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  • Taft12 - Tuesday, June 05, 2012 - link

    AMD is doing the same thing in this space that Intel did with Ivy Bridge -- the competition just isn't there, so it's barely an improvement on the status quo. Too bad.

    30 million units?! That's awesome for AMD. How does that compare to Atom? Or even LGA1155 Celeron units? They've carved out a big niche, that's for sure!
  • meloz - Tuesday, June 05, 2012 - link

    >AMD is doing the same thing in this space that Intel did with Ivy Bridge

    This is complete nonsense. The two situations are not remotely comparable. IVB is a huge improvement in performance/watt (and a modest improvement in net performance), it is *not* a re-branded SNB.
  • nicmonson - Wednesday, June 06, 2012 - link

    Wow you are wrong Taft in so many ways...
    Intel did all it dared to do with Ivy Bridge while still trying to get it out on time. They had to do a die shrink which at these levels is crazy hard. Ya notice that Ivy Bridge low power is just coming out. With ARM biting at their heels, do you think they wanted their low power stuff to come out this late? Oh, silly person who likes to spout words.
  • iwod - Tuesday, June 05, 2012 - link

    Then why is AMD continue to lose money. Reply
  • MrSpadge - Wednesday, June 06, 2012 - link

    Because they don't cost much -> low absolute profit per unti. Reply
  • MonkeyPaw - Wednesday, June 06, 2012 - link

    Yeah, and Intel appears to be phasing out Atom in this segment, as the goal has always been to get Atom into the handheld space. If Intel really wanted, they could probably offer a dual core 2GHZ+ IVB with HD 3000 at 18W or less and it would be all over for Brazos 2.0. Reply
  • mabellon - Wednesday, June 06, 2012 - link

    "If Intel really wanted, they could probably offer a dual core 2GHZ+ IVB with HD 3000 at 18W"

    Uh, they already do. Ivy Bridge in ultrabooks with HD 4000 at 17W to be exact. Compared to IVB, Brazos is clearly DOA if not for price.

    Compared to Atom... well who cares if Brazos is faster? I agree with you, Atom is destined for tablets and handhelds. Sub 6W TDP and dropping. Brazos is chasing a netbook market that no longer exists.
  • Shadowmaster625 - Wednesday, June 06, 2012 - link

    They lose money because out of 30 million of these sold, probably 10 million went into 15.6"+ size notebooks which stores like Best Buy tried to sell at normal laptop prices. Obviously anyone who pays "full price" for a notebook expects to get a full featured notebook, not some cut down atom competitor. Atom was bad but at least it never made it into rows and rows of 15.6" notebooks in stores.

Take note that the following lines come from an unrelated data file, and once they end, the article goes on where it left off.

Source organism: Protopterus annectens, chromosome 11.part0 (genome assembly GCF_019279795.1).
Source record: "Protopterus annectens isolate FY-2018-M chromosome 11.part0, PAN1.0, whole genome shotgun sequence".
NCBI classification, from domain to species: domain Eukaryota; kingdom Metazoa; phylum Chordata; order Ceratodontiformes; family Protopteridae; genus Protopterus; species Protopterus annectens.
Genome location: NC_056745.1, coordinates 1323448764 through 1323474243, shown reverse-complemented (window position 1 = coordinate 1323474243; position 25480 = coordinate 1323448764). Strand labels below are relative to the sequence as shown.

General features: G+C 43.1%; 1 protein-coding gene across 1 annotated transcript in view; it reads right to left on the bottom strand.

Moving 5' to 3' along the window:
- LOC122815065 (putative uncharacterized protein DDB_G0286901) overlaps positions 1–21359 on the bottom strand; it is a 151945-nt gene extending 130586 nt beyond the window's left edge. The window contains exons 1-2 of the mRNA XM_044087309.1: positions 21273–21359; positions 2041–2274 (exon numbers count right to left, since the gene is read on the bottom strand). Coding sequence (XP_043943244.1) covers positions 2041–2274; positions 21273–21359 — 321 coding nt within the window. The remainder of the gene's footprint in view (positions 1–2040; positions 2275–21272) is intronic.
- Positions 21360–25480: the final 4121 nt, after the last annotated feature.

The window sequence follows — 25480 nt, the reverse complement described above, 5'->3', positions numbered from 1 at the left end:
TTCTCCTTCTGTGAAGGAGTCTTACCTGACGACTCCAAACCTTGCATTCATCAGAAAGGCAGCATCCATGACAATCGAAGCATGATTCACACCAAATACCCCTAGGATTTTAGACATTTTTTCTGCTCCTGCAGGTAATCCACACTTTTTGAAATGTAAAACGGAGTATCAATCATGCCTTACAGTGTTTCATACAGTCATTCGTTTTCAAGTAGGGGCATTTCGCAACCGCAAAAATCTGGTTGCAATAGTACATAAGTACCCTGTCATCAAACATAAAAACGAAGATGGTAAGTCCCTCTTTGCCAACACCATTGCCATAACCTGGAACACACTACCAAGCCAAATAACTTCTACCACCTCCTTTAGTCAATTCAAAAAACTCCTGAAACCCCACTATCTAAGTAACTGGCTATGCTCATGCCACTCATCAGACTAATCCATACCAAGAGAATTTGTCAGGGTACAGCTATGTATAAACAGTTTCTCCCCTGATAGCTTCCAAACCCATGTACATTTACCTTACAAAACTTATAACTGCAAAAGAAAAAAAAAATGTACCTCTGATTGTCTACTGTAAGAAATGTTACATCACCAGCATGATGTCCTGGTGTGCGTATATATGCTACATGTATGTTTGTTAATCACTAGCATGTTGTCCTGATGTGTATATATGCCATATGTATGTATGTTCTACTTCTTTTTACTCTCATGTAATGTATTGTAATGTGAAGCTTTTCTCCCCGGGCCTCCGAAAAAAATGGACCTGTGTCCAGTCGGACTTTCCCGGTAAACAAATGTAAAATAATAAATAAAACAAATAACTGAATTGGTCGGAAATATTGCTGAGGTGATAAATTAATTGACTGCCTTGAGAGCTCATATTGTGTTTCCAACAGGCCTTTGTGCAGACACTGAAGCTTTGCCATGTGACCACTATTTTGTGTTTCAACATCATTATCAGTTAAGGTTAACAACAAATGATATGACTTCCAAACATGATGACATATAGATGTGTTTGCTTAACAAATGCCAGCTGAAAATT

Guess how many AMD chips these people are likely to buy in the future? Not many. That's right, AMD shot themselves in the foot. If they had at least put in an SSD controller, the display controllers, and some USB ports on the CPU die then they could have shifted this market towards SSDs. Why do I say that? Because if an oem has to choose between

    a) $40 of NAND
    b) $20 for a FCH plus $30 for a cheap crap 5400 rpm HDD,

    they're going to pick the NAND and just skip the FCH entirely. And in doing so, each and every brazos machine would have been guaranteed a very snappy user experience, creating future demand and even higher ASPs.

    But no, they blew their shot and blew their foot off. They are not going sell nearly as many of these in the future. Because a 15.6" cheap crap notebook with a $30 320GB slow-as-dirt HDD is almost as agonizing and aggravating to use as an atom netbook.
  • Old_Fogie_Late_Bloomer - Wednesday, June 06, 2012 - link

    Ha ha, sure, just like people who buy Celeron-based laptops won't buy Intel chips in the future. I have a Brazos notebook (Lenovo X130e) and it is much, much more responsive than Atom netbooks I have tried. If it's good enough for me, it's more than good enough for the average consumer. AMD hardly "blew their foot off." Reply
  • Alexvrb - Wednesday, June 06, 2012 - link

    What the heck are you talking about? FCH is the chipset. You still need a chipset, buying "$40 of NAND" doesn't eliminate the need for that. HDD vs SSD has nothing to do with it. You still need a CPU, chipset (such as the FCH), and everything else. Then, ON TOP OF THAT, you add an SSD (which is more than just a pile of NAND) or a HDD. For budget laptops models, you're not going to be able to put in a large enough SSD to satisfy users. HDD is the way to go for these sub-$400 models, unfortunetely.

    Also, suggesting that they build an SSD controller into the CPU is foolish at this juncture.
  • Jumangi - Wednesday, June 06, 2012 - link

    Cause their APU's are all cheap so they don't make much profit. They probably have to sell 10 of them to get the profit Intel gets from a single IVY Bridge chip. Reply
  • XZerg - Tuesday, June 05, 2012 - link

    When will AMD start to include dual channel in these things? I am sure the integrated graphics can definitely make use of the extra memory bandwidth.

    Maybe AT can run a bench on these IGP CPUs with a single vs dual channel memory setup to see how much difference it makes to GPU related activities (games, specifically).
  • XZerg - Wednesday, June 06, 2012 - link

    I found a bench:

    Wow!!! it is over 50% hit for using single channel. That really begs the question - why won't they just include dual channel support?
  • veri745 - Wednesday, June 06, 2012 - link

    If by "over 50%", you actually mean "up to 42%", then yes.

    I'm guessing they don't include dual channel support on Brazos because the die only has a single DDR controller.
  • JarredWalton - Wednesday, June 06, 2012 - link